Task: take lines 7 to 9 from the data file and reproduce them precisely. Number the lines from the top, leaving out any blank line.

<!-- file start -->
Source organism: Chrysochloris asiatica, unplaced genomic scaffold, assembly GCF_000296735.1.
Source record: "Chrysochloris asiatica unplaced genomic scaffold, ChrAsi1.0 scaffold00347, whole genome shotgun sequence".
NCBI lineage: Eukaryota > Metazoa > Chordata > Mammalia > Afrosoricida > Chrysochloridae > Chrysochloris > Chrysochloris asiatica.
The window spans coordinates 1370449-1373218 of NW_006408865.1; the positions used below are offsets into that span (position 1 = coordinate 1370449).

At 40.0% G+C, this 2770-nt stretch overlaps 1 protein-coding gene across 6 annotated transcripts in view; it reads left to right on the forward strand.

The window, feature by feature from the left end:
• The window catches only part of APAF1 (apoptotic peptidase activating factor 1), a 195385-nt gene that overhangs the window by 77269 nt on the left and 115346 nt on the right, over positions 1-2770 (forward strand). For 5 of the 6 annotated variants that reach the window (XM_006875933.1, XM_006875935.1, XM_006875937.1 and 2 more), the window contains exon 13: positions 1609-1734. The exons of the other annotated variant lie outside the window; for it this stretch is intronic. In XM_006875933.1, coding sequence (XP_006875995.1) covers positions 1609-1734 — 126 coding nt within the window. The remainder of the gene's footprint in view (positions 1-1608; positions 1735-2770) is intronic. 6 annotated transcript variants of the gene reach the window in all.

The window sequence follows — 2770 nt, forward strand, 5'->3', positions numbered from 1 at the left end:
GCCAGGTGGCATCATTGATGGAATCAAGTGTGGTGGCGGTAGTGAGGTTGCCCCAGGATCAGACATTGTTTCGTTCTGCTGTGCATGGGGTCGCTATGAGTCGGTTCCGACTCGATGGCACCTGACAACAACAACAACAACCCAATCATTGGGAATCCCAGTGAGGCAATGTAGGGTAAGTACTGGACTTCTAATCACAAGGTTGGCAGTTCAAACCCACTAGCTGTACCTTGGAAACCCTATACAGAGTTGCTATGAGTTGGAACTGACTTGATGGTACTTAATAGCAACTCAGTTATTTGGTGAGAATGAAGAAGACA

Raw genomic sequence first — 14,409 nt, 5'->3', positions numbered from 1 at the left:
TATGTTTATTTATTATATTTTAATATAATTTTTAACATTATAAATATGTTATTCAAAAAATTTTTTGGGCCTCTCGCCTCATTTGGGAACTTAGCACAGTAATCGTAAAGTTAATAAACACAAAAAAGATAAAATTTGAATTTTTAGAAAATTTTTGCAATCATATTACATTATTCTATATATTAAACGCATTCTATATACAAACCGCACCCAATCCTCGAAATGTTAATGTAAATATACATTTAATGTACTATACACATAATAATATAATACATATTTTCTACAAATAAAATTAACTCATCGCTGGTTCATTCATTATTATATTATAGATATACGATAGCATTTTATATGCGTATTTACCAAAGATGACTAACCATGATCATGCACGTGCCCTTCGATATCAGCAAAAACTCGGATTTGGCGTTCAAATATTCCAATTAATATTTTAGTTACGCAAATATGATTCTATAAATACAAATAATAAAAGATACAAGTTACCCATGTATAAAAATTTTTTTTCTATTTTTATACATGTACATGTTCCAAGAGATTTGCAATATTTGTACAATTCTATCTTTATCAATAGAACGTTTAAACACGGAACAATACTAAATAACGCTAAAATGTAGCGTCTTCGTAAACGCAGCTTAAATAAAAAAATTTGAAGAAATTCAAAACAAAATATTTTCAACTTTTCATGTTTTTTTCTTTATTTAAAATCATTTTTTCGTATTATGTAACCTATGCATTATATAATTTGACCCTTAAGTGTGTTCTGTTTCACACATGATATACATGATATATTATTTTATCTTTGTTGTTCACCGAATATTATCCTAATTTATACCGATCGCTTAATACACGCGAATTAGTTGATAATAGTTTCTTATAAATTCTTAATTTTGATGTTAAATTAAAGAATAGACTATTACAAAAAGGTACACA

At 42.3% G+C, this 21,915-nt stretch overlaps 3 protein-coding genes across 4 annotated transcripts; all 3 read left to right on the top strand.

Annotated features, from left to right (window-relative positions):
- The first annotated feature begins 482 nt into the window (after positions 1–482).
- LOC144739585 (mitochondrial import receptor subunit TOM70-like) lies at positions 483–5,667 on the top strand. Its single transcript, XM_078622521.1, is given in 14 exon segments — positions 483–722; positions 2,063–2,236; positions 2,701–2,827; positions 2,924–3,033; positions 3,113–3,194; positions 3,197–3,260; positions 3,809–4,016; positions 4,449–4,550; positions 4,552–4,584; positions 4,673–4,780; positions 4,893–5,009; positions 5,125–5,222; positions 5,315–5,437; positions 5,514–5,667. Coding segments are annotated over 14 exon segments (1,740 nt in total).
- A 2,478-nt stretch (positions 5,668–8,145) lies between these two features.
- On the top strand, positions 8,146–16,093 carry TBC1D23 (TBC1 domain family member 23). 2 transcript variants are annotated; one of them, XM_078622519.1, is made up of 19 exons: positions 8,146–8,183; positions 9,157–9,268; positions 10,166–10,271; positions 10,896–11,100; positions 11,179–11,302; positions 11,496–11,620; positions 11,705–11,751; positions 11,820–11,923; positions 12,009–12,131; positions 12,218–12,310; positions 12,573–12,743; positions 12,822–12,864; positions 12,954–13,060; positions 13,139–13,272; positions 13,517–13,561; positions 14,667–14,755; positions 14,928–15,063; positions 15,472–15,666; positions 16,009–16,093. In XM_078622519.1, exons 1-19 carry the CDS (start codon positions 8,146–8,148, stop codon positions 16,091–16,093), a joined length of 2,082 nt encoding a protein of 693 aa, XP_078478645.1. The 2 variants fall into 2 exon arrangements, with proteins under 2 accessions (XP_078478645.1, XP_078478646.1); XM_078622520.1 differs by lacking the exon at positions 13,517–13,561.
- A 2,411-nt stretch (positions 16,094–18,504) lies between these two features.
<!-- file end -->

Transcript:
• The window catches only part of APAF1 (apoptotic peptidase activating factor 1), a 195385-nt gene that overhangs the window by 77269 nt on the left and 115346 nt on the right, over positions 1-2770 (forward strand). For 5 of the 6 annotated variants that reach the window (XM_006875933.1, XM_006875935.1, XM_006875937.1 and 2 more), the window contains exon 13: positions 1609-1734. The exons of the other annotated variant lie outside the window; for it this stretch is intronic. In XM_006875933.1, coding sequence (XP_006875995.1) covers positions 1609-1734 — 126 coding nt within the window. The remainder of the gene's footprint in view (positions 1-1608; positions 1735-2770) is intronic. 6 annotated transcript variants of the gene reach the window in all.

The window sequence follows — 2770 nt, forward strand, 5'->3', positions numbered from 1 at the left end:
GCCAGGTGGCATCATTGATGGAATCAAGTGTGGTGGCGGTAGTGAGGTTGCCCCAGGATCAGACATTGTTTCGTTCTGCTGTGCATGGGGTCGCTATGAGTCGGTTCCGACTCGATGGCACCTGACAACAACAACAACAACCCAATCATTGGGAATCCCAGTGAGGCAATGTAGGGTAAGTACTGGACTTCTAATCACAAGGTTGGCAGTTCAAACCCACTAGCTGTACCTTGGAAACCCTATACAGAGTTGCTATGAGTTGGAACTGACTTGATGGTACTTAATAGCAACTCAGTTATTTGGTGAGAATGAAGAAGACA